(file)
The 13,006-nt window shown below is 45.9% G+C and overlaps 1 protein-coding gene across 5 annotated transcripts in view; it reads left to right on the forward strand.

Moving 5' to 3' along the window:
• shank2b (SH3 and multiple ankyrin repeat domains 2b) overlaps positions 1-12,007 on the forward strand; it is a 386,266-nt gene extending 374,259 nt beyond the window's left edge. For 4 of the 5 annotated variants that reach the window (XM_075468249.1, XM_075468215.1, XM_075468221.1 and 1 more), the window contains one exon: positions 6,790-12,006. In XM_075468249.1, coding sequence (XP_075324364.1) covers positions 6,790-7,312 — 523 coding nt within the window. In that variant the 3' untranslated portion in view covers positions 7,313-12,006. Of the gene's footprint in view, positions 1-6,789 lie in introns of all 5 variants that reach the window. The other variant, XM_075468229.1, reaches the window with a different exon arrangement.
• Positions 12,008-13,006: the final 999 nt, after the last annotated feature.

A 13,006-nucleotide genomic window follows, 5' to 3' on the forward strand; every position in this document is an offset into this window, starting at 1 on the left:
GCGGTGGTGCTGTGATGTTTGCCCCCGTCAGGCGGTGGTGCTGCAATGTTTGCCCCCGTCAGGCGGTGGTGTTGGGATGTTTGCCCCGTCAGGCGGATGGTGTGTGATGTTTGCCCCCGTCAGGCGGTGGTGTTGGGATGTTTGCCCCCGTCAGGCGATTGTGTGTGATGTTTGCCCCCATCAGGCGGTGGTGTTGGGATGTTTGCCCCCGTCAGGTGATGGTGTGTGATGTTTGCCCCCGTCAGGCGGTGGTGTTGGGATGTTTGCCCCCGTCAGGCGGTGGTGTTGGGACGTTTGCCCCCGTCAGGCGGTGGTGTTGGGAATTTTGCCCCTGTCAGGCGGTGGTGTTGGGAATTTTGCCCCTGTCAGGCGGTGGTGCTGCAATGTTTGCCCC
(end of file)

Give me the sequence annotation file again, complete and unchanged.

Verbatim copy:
The 13,006-nt window shown below is 45.9% G+C and overlaps 1 protein-coding gene across 5 annotated transcripts in view; it reads left to right on the forward strand.

Moving 5' to 3' along the window:
• shank2b (SH3 and multiple ankyrin repeat domains 2b) overlaps positions 1-12,007 on the forward strand; it is a 386,266-nt gene extending 374,259 nt beyond the window's left edge. For 4 of the 5 annotated variants that reach the window (XM_075468249.1, XM_075468215.1, XM_075468221.1 and 1 more), the window contains one exon: positions 6,790-12,006. In XM_075468249.1, coding sequence (XP_075324364.1) covers positions 6,790-7,312 — 523 coding nt within the window. In that variant the 3' untranslated portion in view covers positions 7,313-12,006. Of the gene's footprint in view, positions 1-6,789 lie in introns of all 5 variants that reach the window. The other variant, XM_075468229.1, reaches the window with a different exon arrangement.
• Positions 12,008-13,006: the final 999 nt, after the last annotated feature.

A 13,006-nucleotide genomic window follows, 5' to 3' on the forward strand; every position in this document is an offset into this window, starting at 1 on the left:
GCGGTGGTGCTGTGATGTTTGCCCCCGTCAGGCGGTGGTGCTGCAATGTTTGCCCCCGTCAGGCGGTGGTGTTGGGATGTTTGCCCCGTCAGGCGGATGGTGTGTGATGTTTGCCCCCGTCAGGCGGTGGTGTTGGGATGTTTGCCCCCGTCAGGCGATTGTGTGTGATGTTTGCCCCCATCAGGCGGTGGTGTTGGGATGTTTGCCCCCGTCAGGTGATGGTGTGTGATGTTTGCCCCCGTCAGGCGGTGGTGTTGGGATGTTTGCCCCCGTCAGGCGGTGGTGTTGGGACGTTTGCCCCCGTCAGGCGGTGGTGTTGGGAATTTTGCCCCTGTCAGGCGGTGGTGTTGGGAATTTTGCCCCTGTCAGGCGGTGGTGCTGCAATGTTTGCCCC